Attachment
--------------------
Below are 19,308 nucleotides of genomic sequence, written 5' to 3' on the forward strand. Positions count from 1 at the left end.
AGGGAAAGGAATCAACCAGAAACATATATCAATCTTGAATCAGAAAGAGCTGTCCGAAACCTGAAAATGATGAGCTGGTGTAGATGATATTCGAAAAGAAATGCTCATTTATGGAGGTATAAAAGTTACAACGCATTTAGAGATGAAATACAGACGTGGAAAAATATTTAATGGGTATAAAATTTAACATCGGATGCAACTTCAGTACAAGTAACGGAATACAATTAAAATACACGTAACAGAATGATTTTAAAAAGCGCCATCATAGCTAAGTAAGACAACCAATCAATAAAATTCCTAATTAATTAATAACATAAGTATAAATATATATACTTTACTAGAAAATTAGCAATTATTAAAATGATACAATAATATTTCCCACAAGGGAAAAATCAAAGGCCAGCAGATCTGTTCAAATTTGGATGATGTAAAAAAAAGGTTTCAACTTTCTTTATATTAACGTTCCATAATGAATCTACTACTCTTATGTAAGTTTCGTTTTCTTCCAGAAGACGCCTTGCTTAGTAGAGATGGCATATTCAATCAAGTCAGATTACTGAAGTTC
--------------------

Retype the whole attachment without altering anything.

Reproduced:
Below are 19,308 nucleotides of genomic sequence, written 5' to 3' on the forward strand. Positions count from 1 at the left end.
AGGGAAAGGAATCAACCAGAAACATATATCAATCTTGAATCAGAAAGAGCTGTCCGAAACCTGAAAATGATGAGCTGGTGTAGATGATATTCGAAAAGAAATGCTCATTTATGGAGGTATAAAAGTTACAACGCATTTAGAGATGAAATACAGACGTGGAAAAATATTTAATGGGTATAAAATTTAACATCGGATGCAACTTCAGTACAAGTAACGGAATACAATTAAAATACACGTAACAGAATGATTTTAAAAAGCGCCATCATAGCTAAGTAAGACAACCAATCAATAAAATTCCTAATTAATTAATAACATAAGTATAAATATATATACTTTACTAGAAAATTAGCAATTATTAAAATGATACAATAATATTTCCCACAAGGGAAAAATCAAAGGCCAGCAGATCTGTTCAAATTTGGATGATGTAAAAAAAAGGTTTCAACTTTCTTTATATTAACGTTCCATAATGAATCTACTACTCTTATGTAAGTTTCGTTTTCTTCCAGAAGACGCCTTGCTTAGTAGAGATGGCATATTCAATCAAGTCAGATTACTGAAGTTC